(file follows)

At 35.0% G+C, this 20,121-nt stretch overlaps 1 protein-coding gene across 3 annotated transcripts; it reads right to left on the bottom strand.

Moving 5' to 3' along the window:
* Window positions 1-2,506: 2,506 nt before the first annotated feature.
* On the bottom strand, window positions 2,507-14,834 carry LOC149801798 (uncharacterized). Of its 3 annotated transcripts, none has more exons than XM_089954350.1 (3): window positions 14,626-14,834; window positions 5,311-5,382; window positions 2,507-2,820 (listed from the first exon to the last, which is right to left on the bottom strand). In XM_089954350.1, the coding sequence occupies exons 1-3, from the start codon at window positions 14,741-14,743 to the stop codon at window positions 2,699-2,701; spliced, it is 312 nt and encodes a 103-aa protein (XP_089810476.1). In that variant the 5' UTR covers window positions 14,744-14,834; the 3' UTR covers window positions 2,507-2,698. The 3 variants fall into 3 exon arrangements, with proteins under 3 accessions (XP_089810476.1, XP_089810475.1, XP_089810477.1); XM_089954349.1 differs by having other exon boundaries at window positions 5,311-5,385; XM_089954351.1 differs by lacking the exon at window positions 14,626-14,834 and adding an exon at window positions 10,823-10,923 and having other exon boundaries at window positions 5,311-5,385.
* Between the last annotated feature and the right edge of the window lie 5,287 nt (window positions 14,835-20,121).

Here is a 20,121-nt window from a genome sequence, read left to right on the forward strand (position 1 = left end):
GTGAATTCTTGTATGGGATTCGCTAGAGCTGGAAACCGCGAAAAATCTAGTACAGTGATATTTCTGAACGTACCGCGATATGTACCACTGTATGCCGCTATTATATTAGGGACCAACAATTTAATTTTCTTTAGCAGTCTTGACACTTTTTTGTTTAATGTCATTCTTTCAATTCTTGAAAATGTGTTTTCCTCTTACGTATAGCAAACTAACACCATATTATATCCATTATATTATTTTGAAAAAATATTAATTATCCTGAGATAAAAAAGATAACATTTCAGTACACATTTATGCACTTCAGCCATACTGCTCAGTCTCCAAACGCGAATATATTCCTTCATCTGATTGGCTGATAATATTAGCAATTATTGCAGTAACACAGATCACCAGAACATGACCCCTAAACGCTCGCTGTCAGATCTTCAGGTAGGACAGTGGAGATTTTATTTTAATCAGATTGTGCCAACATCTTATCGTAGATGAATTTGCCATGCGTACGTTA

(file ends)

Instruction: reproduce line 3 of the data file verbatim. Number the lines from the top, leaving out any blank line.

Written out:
* Window positions 1-2,506: 2,506 nt before the first annotated feature.